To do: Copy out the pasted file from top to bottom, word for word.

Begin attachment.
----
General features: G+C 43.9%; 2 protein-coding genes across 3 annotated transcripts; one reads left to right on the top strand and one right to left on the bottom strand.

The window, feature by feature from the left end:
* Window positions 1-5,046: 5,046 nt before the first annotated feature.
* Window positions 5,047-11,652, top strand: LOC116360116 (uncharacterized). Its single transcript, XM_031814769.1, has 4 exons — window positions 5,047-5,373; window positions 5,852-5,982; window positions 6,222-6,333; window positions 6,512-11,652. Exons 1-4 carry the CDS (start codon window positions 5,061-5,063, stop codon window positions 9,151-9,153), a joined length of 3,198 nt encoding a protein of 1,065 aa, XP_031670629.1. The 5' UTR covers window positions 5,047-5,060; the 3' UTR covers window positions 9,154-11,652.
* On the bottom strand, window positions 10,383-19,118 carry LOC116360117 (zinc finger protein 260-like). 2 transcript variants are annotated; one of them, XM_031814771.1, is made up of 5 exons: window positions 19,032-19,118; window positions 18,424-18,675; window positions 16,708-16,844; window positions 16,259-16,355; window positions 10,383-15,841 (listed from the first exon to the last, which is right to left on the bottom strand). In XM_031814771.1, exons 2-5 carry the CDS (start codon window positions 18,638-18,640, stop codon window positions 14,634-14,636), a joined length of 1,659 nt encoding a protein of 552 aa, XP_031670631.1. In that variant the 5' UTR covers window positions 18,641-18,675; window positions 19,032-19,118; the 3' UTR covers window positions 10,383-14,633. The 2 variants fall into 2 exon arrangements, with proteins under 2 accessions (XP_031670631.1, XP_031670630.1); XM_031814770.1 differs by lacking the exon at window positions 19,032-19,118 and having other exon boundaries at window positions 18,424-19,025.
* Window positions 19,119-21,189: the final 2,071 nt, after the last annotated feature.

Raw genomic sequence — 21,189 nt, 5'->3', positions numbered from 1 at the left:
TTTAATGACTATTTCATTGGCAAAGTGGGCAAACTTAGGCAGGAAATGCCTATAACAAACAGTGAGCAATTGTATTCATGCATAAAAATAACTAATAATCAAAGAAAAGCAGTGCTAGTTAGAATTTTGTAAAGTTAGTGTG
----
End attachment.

General features: G+C 43.9%; 2 protein-coding genes across 3 annotated transcripts; one reads left to right on the top strand and one right to left on the bottom strand.

The window, feature by feature from the left end:
* Window positions 1-5,046: 5,046 nt before the first annotated feature.
* Window positions 5,047-11,652, top strand: LOC116360116 (uncharacterized). Its single transcript, XM_031814769.1, has 4 exons — window positions 5,047-5,373; window positions 5,852-5,982; window positions 6,222-6,333; window positions 6,512-11,652. Exons 1-4 carry the CDS (start codon window positions 5,061-5,063, stop codon window positions 9,151-9,153), a joined length of 3,198 nt encoding a protein of 1,065 aa, XP_031670629.1. The 5' UTR covers window positions 5,047-5,060; the 3' UTR covers window positions 9,154-11,652.
* On the bottom strand, window positions 10,383-19,118 carry LOC116360117 (zinc finger protein 260-like). 2 transcript variants are annotated; one of them, XM_031814771.1, is made up of 5 exons: window positions 19,032-19,118; window positions 18,424-18,675; window positions 16,708-16,844; window positions 16,259-16,355; window positions 10,383-15,841 (listed from the first exon to the last, which is right to left on the bottom strand). In XM_031814771.1, exons 2-5 carry the CDS (start codon window positions 18,638-18,640, stop codon window positions 14,634-14,636), a joined length of 1,659 nt encoding a protein of 552 aa, XP_031670631.1. In that variant the 5' UTR covers window positions 18,641-18,675; window positions 19,032-19,118; the 3' UTR covers window positions 10,383-14,633. The 2 variants fall into 2 exon arrangements, with proteins under 2 accessions (XP_031670631.1, XP_031670630.1); XM_031814770.1 differs by lacking the exon at window positions 19,032-19,118 and having other exon boundaries at window positions 18,424-19,025.
* Window positions 19,119-21,189: the final 2,071 nt, after the last annotated feature.

Raw genomic sequence — 21,189 nt, 5'->3', positions numbered from 1 at the left:
TTTAATGACTATTTCATTGGCAAAGTGGGCAAACTTAGGCAGGAAATGCCTATAACAAACAGTGAGCAATTGTATTCATGCATAAAAATAACTAATAATCAAAGAAAAGCAGTGCTAGTTAGAATTTTGTAAAGTTAGTGTG